Saturday 8th August was World Cat Day, so Hannah’s Bookshelf had a feline theme. I talked about some of my favourite books with memorable cats. I decided to avoid children’s books (just for now – there are some fantastic cats in children’s fiction and I may return to this theme on another show), and books about big cats or feline shapeshifters. As promised, this blog post simply gives details of all the books mentioned on the show. If you would like to hear more about these titles, or the reasons why I chose them for this list, you can catch up with the show on the player below. Got an awesome cat book to recommend? Leave a comment!
Written in c.1553 and first published in 1561, Beware the Cat is often described as the first novel written in English. This short novel is set at Christmas and has a first person narrator, who regales his bedmates with a series of interlinked stories on various supernatural themes. The book includes an early version of the The King of the Cats folktale – one of my favourite folktales – a story about Grimalkin (possibly the first ever use of this name), and a description of a secret underworld of talking cats. Though they possibly appear humorous and cute to modern readers, these stories were intended as sinister tales of horror, and an undercurrent of anti-Catholic sentiment and allusion runs throughout Baldwin’s book. For this reason, the book was suppressed and censored during the reign of Mary Tudor.
If you’re interested in learning more about the early modern association of cats with Catholicism and heresy, I thoroughly recommend Bruce Thomas Boehrer’s Animal Characters: Nonhuman Beings in Early Modern Literature. It’s an academic book (so not cheap), but it might be possible to order through your library.
Truman Capote’s 1958 novella might be best known now through the 1961 film adaptation starring Audrey Hepburn, but I do love Capote’s book. Breakfast at Tiffany’s is a sketch of a young party girl named Holly Golightly, as seen through the eyes of an unnamed narrator (known only as ‘Fred’) who was once her neighbour. The reason for its inclusion is this list is that Holly shares her flighty, moment-to-moment existence with a nameless cat. The book has a slightly different to the film, so the stories of Fred, Holly and the cat work out quite differently than in the adaptation. I love the film (it’s one of my favourites), but the book is definitely a must-read too.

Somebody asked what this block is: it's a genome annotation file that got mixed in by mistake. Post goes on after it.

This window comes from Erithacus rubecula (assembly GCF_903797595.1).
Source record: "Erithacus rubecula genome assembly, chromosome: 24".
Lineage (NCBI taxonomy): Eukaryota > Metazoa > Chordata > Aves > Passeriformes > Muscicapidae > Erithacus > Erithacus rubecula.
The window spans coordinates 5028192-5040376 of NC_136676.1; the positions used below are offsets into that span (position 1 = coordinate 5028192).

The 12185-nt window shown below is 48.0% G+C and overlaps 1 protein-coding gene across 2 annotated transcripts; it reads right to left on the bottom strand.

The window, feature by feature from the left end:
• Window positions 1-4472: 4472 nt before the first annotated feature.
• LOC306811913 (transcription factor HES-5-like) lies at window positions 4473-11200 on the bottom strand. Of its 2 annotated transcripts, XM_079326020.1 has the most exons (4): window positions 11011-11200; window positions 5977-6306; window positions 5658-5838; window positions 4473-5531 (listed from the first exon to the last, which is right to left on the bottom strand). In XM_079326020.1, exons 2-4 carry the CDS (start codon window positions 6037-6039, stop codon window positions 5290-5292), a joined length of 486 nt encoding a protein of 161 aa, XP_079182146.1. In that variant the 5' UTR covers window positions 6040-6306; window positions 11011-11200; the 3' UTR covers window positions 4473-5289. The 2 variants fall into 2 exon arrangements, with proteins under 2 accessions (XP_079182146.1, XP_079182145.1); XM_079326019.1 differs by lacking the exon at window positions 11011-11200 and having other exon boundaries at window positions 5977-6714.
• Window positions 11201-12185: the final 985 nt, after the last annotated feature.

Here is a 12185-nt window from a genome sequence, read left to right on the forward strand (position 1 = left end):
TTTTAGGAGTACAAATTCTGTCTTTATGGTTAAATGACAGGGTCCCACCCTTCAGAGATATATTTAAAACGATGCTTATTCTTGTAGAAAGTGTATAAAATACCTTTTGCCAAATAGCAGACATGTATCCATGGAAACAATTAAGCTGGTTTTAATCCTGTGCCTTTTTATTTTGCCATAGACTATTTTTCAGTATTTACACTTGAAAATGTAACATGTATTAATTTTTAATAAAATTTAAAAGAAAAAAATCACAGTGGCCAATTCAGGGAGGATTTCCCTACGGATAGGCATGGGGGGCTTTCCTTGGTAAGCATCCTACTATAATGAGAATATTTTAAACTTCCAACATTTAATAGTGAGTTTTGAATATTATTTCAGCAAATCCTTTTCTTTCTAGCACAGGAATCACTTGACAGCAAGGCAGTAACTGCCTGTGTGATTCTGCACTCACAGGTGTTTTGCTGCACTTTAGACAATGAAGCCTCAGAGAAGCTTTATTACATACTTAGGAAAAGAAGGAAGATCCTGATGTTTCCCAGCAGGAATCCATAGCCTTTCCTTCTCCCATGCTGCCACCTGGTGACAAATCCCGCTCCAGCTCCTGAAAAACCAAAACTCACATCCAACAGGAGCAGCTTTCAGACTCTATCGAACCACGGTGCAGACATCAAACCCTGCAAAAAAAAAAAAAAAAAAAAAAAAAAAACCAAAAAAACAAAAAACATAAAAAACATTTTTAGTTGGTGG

A pretty obvious choice, maybe. But an absolute classic. First published in The Saturday Evening Post in 1843, Poe’s short story is a chilling tale of one man’s psychological deterioration brought about by his alcoholism. Pluto, the black cat of the title, is a pretty memorable feline – though some parts of the story are very hard to read as a cat lover. As I mentioned on the show, Poe himself was a big fan of black cats and wrote an essay entitled ‘Instinct vs. Reason – The Black Cat’ in which he stated: ‘The writer of this article is the owner of one of the most remarkable black cats in the world – and this is saying much; for it will be remembered that black cats are all of them witches.’
Bulgakov’s novel was written between 1928-40, but remained unpublished until 1967. The story concerns the arrival of the sinister Professor Woland and his retinue in Moscow. Part 1 of the novel concerns Woland’s appearance to Berlioz, the atheist head of the literacy bureau, and the introduction of the Master, an embittered novelist who has turned his back on real life. Part 2 concerns Margarita, the Master’s lover, and her initiation as a witch at Satan’s midnight ball (have a guess who Professor Woland turns out to be). The reason for the book’s inclusion in this list is that Woland’s retinue includes the utterly fantastic Behemoth, a giant sarcastic chess-playing, vodka-swilling, pistol-loving black cat.
From the publishers that brought you Pride and Prejudice and Zombies and Sense and Sensibility and Sea Monsters (Quirk Classics), comes a somewhat more bizarre mash-up. ‘One morning, as Gregor Samsa was waking up from anxious dreams, he discovered that he had been changed into an adorable kitten.’ Like the other titles from Quirk, this book takes a classic book and gives it a modern, off-beat twist. However, far from just adding a silly element to Kafka’s text, The Meowmorphosis really runs with the ‘adorable kitten’ idea, and uses it to take Gregor out of his bedroom and into some original territory. Coleridge Cook (a pseudonym) does a fantastic job of creating a Kafkaesque voice without simply aping the original. Publisher’s Weekly described the book as: ‘Highly recommended for connoisseurs of the bizarre.’ And I would certainly agree.
To find out more about all these books, and why I included them in my list, catch up with the World Cat Day edition of Hannah’s Bookshelf here: